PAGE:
The concept of business is simple: fill an existing need or want at a price for which someone will pay. When a company can accomplish this goal in an industry with huge growth potential and little immediate competition, that firm is poised for success. The good news for investors is that Nielsen Holdings (NYSE:NLSN) is near this point, but it may be missing an even bigger opportunity.
A (almost) monopoly is expanding its reach
Television networks rely on Nielsen's extensive television program viewership data, among other analytics, to air your favorite (and most abhorred) programs. And, after receiving regulatory approval last month to acquire its rival Arbitron, networks will rely even more on Nielsen's data. Now, Nielsen's closest competitor is comScore (NASDAQ:SCOR), a tech firm that measures Internet users' online navigation. However, Nielsen and comScore do not directly compete. And even if they did compete, Nielsen wouldn't be comScore's biggest threat because of online data mining mammoths like Google and Amazon.
As a result, Nielsen secured its dominance as the go-to source for tracking viewership levels of television shows. But now, Nielsen is on the move.
Beginning in September of 2014, Nielsen will be able to track shows via smartphones and tablets, an unprecedented step in the industry. As a result, live programming viewing across these digital platforms and across all televisions will be centralized and streamlined through Nielsen's platform. The result will be complete data sets across several mediums, content Nielsen's customers can more effectively utilize, and consistent income for Nielsen. As Eric Solomon, Nielsen's Senior Vice President of Global Audience Measurement said:
Networks are starving for a number they can publish that really represents their audience not just on TV but across all platforms. I think it will start changing the narrative that "people are not watching TV shows. It's that they're watching on different platforms.
In addition to positioning itself as a sustainable, long-term company, Nielsen already boasts high industry profitability margins, especially when compared to comScore.
|Operating Margin||Profit Margin|
|*Data from Yahoo! Finance|
All this is great; however, Nielsen could be generating even more value for investors.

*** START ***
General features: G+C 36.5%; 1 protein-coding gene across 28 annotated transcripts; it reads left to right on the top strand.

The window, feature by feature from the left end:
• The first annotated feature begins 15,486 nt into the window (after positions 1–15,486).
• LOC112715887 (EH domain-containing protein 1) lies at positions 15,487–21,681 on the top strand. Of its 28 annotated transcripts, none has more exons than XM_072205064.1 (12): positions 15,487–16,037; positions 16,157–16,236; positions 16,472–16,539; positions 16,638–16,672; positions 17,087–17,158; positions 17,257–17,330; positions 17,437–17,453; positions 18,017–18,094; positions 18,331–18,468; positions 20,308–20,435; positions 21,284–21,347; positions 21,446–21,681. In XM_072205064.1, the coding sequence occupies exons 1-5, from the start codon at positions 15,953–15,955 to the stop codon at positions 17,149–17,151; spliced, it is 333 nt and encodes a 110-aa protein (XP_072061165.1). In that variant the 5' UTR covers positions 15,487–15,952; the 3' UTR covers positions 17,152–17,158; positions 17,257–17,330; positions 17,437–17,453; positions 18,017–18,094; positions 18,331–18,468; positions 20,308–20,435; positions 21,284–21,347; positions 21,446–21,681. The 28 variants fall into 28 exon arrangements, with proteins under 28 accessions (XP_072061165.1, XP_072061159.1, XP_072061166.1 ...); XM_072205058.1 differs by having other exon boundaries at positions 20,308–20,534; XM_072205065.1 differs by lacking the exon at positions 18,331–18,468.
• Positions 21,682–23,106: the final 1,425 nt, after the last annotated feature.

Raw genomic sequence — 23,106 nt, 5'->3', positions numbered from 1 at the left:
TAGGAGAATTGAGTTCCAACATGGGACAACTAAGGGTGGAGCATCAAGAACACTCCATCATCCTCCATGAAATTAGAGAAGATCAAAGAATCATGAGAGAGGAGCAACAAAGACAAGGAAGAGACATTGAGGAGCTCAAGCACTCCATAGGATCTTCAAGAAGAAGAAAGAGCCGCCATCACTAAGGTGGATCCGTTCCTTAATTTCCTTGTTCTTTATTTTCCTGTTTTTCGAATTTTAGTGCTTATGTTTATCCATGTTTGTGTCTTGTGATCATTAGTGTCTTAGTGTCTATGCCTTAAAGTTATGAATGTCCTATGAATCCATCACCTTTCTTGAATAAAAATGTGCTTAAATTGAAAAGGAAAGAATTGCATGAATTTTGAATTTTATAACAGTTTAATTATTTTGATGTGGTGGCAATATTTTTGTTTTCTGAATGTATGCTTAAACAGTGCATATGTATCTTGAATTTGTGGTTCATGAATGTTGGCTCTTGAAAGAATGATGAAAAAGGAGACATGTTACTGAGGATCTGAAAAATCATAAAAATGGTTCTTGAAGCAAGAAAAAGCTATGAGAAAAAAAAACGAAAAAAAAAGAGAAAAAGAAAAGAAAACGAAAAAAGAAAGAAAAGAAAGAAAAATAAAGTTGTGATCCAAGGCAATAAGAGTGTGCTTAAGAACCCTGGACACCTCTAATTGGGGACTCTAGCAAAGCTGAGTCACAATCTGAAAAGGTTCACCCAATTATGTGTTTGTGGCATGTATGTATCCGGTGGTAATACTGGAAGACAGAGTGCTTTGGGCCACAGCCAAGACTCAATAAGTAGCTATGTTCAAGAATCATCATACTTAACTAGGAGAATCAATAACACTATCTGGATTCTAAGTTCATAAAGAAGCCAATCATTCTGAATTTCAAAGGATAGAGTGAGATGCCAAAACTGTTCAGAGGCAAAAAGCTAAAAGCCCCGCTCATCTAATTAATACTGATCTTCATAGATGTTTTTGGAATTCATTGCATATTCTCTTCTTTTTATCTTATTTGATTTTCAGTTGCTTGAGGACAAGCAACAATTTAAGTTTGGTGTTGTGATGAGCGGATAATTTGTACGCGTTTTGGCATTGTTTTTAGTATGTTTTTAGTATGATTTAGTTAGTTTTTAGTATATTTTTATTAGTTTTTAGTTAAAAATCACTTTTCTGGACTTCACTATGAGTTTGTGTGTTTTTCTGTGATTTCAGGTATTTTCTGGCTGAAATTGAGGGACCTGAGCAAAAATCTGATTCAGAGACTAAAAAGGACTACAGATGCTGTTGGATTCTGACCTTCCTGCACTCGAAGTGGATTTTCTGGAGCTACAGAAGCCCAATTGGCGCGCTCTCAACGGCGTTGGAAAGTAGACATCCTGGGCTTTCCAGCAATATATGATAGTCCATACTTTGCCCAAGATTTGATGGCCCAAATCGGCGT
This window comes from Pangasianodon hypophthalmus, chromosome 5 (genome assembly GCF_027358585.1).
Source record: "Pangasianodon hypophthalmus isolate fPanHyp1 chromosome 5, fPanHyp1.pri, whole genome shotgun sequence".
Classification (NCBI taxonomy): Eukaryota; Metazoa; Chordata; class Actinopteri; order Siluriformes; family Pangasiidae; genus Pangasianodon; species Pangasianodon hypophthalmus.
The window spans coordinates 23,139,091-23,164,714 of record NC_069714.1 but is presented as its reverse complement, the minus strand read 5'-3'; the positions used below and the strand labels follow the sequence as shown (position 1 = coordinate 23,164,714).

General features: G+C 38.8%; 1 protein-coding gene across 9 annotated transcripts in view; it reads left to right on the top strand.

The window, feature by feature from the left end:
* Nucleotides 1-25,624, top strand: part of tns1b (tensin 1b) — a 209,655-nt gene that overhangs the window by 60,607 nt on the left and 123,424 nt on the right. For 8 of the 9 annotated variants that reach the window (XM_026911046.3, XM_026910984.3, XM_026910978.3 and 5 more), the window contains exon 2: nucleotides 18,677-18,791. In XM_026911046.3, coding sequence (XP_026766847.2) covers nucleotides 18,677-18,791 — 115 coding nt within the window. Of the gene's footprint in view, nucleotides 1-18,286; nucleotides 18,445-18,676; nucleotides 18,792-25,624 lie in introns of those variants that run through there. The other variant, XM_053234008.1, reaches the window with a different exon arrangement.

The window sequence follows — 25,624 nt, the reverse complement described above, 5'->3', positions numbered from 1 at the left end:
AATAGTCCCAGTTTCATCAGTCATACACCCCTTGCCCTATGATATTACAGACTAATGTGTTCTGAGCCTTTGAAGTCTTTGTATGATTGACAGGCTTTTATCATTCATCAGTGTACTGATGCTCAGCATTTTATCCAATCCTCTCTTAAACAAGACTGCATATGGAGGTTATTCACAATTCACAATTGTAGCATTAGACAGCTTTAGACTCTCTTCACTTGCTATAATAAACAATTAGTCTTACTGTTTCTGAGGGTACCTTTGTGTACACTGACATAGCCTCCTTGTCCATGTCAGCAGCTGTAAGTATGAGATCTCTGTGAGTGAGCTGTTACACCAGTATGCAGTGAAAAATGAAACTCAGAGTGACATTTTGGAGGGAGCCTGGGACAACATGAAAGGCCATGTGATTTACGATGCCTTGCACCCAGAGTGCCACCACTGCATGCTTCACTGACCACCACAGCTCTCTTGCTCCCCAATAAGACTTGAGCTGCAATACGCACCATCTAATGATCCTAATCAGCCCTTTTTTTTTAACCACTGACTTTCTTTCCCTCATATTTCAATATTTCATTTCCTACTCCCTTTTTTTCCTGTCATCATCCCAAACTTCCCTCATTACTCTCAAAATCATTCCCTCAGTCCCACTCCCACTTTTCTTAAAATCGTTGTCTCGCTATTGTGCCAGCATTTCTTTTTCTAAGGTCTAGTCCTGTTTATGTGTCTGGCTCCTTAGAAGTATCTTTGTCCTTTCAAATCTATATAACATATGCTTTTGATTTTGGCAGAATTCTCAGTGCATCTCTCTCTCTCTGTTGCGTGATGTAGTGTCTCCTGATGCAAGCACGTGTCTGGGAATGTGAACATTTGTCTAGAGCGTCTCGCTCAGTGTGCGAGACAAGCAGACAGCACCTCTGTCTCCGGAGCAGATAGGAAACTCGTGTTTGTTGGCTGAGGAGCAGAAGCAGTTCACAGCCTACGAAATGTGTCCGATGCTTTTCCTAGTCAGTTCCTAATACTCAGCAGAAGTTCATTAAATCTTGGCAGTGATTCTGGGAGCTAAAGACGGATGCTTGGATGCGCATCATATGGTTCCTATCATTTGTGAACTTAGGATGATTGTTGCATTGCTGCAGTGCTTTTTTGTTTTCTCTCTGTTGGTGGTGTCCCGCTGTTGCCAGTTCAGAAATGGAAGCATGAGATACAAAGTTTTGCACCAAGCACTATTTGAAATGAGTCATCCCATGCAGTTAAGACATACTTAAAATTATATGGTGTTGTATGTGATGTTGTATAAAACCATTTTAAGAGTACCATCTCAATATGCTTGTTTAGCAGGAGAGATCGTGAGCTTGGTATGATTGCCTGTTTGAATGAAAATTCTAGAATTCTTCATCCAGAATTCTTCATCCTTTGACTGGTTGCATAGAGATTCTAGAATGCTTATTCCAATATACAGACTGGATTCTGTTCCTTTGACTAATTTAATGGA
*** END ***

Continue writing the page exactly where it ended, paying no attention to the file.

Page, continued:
Nielsen's biggest (missed) opportunity
Since Nielsen's business model primarily revolves around packaging and selling its analytics to customers, I wondered why Nielsen does not also gather data on streamlined viewership. After all, a definite need exists for networks and cable companies to know how many viewers watch programs across all platforms. However, given that Nielsen is a near monopoly, it does not necessarily have to ensure it boasts several competitive advantages to remain relevant.
While Nielsen could still enter the streamline market, it could face fierce competitors. Amazon's Instant Video service, for instance, enables viewers to streamline TV programs, ad free! Many of Nielsen's customers, like TV networks for instance, use its data to estimate going advertisement rates for programs. So, ad free services pose a problem to Nielsen. Google Play could also pose a future threat because it enables viewers to streamline TV programs and other applications. If they desired, both Amazon and Google could sell the data they collect from their streamlining services to networks or cable programs, thereby giving networks the big picture estimate of viewers per program.
But, even if the tech giants see selling data as a cash cow, Nielsen is still positioned to dominate if it begins gathering data on all programs that are streamlined.
Nielsen's margins and competitive advantage are second to none; it is positioned for long-term success. But, in order to generate even more value for investors while becoming the one stop shop for data regarding program viewership, it must venture into the streamlined program arena.
Brendan Marasco has no position in any stocks mentioned. The Motley Fool recommends Amazon.com and Google. The Motley Fool owns shares of Amazon.com and Google. Try any of our Foolish newsletter services free for 30 days. We Fools may not all hold the same opinions, but we all believe that considering a diverse range of insights makes us better investors. The Motley Fool has a disclosure policy.